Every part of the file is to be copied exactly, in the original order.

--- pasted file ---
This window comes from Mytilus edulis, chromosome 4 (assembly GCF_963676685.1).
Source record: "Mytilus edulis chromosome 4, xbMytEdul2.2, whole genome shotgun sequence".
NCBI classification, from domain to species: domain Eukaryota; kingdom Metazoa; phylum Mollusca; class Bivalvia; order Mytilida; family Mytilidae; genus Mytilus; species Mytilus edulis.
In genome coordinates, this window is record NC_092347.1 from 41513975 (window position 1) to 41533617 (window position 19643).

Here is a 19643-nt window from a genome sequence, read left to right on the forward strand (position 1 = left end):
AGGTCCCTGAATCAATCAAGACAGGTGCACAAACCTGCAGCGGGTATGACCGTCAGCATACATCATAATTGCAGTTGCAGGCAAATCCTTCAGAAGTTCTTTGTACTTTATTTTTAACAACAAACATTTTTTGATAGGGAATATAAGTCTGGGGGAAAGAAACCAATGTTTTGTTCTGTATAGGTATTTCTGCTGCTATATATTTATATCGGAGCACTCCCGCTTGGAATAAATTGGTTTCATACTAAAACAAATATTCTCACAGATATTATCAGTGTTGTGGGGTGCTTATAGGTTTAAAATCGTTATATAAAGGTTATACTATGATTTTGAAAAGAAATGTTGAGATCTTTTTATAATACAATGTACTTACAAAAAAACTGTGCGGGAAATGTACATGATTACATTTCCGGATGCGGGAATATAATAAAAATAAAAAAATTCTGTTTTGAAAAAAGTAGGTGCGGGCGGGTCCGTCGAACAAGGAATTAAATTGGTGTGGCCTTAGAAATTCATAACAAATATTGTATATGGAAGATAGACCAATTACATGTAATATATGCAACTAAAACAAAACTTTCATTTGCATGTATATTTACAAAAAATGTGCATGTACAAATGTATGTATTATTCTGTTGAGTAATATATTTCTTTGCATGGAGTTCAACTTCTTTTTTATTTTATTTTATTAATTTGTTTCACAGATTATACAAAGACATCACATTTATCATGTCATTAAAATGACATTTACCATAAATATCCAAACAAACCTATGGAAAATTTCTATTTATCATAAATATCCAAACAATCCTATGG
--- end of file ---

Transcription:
This window comes from Mytilus edulis, chromosome 4 (assembly GCF_963676685.1).
Source record: "Mytilus edulis chromosome 4, xbMytEdul2.2, whole genome shotgun sequence".
NCBI classification, from domain to species: domain Eukaryota; kingdom Metazoa; phylum Mollusca; class Bivalvia; order Mytilida; family Mytilidae; genus Mytilus; species Mytilus edulis.
In genome coordinates, this window is record NC_092347.1 from 41513975 (window position 1) to 41533617 (window position 19643).

Here is a 19643-nt window from a genome sequence, read left to right on the forward strand (position 1 = left end):
AGGTCCCTGAATCAATCAAGACAGGTGCACAAACCTGCAGCGGGTATGACCGTCAGCATACATCATAATTGCAGTTGCAGGCAAATCCTTCAGAAGTTCTTTGTACTTTATTTTTAACAACAAACATTTTTTGATAGGGAATATAAGTCTGGGGGAAAGAAACCAATGTTTTGTTCTGTATAGGTATTTCTGCTGCTATATATTTATATCGGAGCACTCCCGCTTGGAATAAATTGGTTTCATACTAAAACAAATATTCTCACAGATATTATCAGTGTTGTGGGGTGCTTATAGGTTTAAAATCGTTATATAAAGGTTATACTATGATTTTGAAAAGAAATGTTGAGATCTTTTTATAATACAATGTACTTACAAAAAAACTGTGCGGGAAATGTACATGATTACATTTCCGGATGCGGGAATATAATAAAAATAAAAAAATTCTGTTTTGAAAAAAGTAGGTGCGGGCGGGTCCGTCGAACAAGGAATTAAATTGGTGTGGCCTTAGAAATTCATAACAAATATTGTATATGGAAGATAGACCAATTACATGTAATATATGCAACTAAAACAAAACTTTCATTTGCATGTATATTTACAAAAAATGTGCATGTACAAATGTATGTATTATTCTGTTGAGTAATATATTTCTTTGCATGGAGTTCAACTTCTTTTTTATTTTATTTTATTAATTTGTTTCACAGATTATACAAAGACATCACATTTATCATGTCATTAAAATGACATTTACCATAAATATCCAAACAAACCTATGGAAAATTTCTATTTATCATAAATATCCAAACAATCCTATGG